What is Cold-Induced Asthma?


What is Cold-Induced Asthma?

Cold-induced asthma, otherwise known as winter asthma, occurs when a person with asthma is exposed to cold and dry air, which intensifies their condition. Winter asthma increases the likelihood of asthma attacks occurring.

In this post, we’ll examine who is most susceptible to cold-induced asthma, what the specific triggers are and how to prevent and treat it. We’ll also share how to get help from Western Washington Medical Group.

Who is the most vulnerable?

The most vulnerable groups for cold-induced asthma are individuals who already have severe cases of asthma. People who are prone to getting the flu or common colds are also at an increased risk of winter asthma due to inflammation in their airways.

In addition, asthmatic patients who primarily stay indoors may be exposed to allergens such as mold and dust that can also cause respiratory issues. Folks with minor cases of asthma are still susceptible to winter asthma, but are less likely to be impacted.

Symptoms of cold-induced asthma

Sufferers of asthma should watch for cold-induced asthma symptoms such as:

  • wheezing
  • shortness of breath
  • difficulty speaking and
  • a tightening of the chest when exposed to cold air

What can trigger cold-induced asthma?

There are two factors involved in the causes of cold-induced asthma: cold air and dry air. Inhaling either or both can cause airways to tighten. This can produce spasms and coughing, which may result in an asthma attack.

Exercise can also sometimes be a trigger, as some people breathe more through their mouths when exercising. Breathing through the nose does a better job of warming the air before it reaches the lungs.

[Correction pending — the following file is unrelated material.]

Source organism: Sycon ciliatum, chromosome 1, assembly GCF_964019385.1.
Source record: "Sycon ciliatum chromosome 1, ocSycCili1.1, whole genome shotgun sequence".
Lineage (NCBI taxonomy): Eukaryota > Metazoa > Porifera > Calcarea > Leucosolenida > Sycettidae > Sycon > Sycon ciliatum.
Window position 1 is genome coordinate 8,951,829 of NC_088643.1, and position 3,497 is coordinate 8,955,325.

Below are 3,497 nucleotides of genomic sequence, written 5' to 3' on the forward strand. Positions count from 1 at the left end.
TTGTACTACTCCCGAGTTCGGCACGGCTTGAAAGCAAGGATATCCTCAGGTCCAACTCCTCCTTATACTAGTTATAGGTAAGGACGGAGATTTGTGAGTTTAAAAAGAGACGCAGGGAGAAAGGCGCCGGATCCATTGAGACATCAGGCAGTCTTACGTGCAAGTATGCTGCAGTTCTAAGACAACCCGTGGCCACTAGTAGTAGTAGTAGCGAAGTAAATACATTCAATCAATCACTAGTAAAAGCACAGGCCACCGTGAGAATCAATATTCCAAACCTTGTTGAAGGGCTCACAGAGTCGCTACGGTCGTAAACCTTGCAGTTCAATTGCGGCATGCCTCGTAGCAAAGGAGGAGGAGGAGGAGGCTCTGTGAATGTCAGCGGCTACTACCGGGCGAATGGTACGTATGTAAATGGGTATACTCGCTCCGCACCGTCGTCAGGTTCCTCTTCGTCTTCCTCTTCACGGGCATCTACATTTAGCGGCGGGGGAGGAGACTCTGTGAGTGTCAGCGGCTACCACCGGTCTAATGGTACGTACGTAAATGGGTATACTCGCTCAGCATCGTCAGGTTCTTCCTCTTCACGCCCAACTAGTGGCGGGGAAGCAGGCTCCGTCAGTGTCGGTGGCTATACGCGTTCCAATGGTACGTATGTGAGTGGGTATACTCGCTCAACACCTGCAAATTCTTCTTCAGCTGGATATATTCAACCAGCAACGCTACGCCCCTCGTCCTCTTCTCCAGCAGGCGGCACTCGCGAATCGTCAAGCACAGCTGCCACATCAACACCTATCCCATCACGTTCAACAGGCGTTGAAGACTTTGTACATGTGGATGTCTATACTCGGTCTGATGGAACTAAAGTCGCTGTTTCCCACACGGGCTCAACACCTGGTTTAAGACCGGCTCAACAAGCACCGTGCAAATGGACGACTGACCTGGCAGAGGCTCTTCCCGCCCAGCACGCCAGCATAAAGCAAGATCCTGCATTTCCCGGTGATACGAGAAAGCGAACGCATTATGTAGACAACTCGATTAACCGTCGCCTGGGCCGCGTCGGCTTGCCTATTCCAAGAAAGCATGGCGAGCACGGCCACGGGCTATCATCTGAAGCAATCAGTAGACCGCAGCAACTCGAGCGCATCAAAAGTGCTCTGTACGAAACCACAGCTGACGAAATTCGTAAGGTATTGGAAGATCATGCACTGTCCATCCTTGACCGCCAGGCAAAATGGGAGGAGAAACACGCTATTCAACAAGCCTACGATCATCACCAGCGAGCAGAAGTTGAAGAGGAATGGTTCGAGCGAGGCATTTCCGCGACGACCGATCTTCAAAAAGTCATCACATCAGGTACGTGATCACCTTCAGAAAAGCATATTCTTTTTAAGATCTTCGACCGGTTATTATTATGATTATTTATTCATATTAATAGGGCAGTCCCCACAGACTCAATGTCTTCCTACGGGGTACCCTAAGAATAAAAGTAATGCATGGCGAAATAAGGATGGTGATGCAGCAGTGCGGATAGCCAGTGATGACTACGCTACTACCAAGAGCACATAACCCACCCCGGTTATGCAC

How to prevent cold-induced asthma

There are many ways to reduce the chances of getting cold-induced asthma:

  • Stay current with any medications that you take
  • Clean and replace indoor filters for your heating ducts regularly
  • Keep your home dry to inhibit the growth of dust mites
  • Use humidifiers in the home, but make sure to keep them mold-free
  • Get a flu shot
  • Wash hands, wear a mask and practice good personal hygiene to lessen the chances of catching a cold
  • Limit outdoor exercise, but when you do, use your inhaler 15 minutes prior to starting to open up your airways
  • Warm up thoroughly before all workouts
  • Drink extra fluids to keep the mucus in your lungs thinner
  • Wash sheets and blankets once or twice per week in hot water
  • Wear hats and scarves to help warm the air you’re breathing when outside
  • Listen to your body—if you go places and activities that typically cause a flare-up, consider avoiding them
  • Create an asthma action plan with help from medical professionals

What does treatment look like?

Treatment for a winter asthma attack usually begins with a short-acting inhaler, which may contain albuterol. If you feel an attack coming on, seek shelter in a warmer environment to start breathing warmer air as fast as possible.

If the symptoms aren’t relieved by these actions, and the cold-induced asthma returns often, your healthcare provider may refer you to a Pulmonologist for longer-term treatments. These might include leukotriene receptor inhibitors, long-acting beta agonists, or inhaled corticosteroids, as determined by your healthcare provider.

Where to seek help for asthma attacks

If you or a loved one need help managing symptoms or would like guidance from a WWMG medical professional to create a winter asthma action plan, contact Western Washington Medical Group Family Practice to request an appointment. For patients with severe asthma, request an appointment with our Pulmonary team.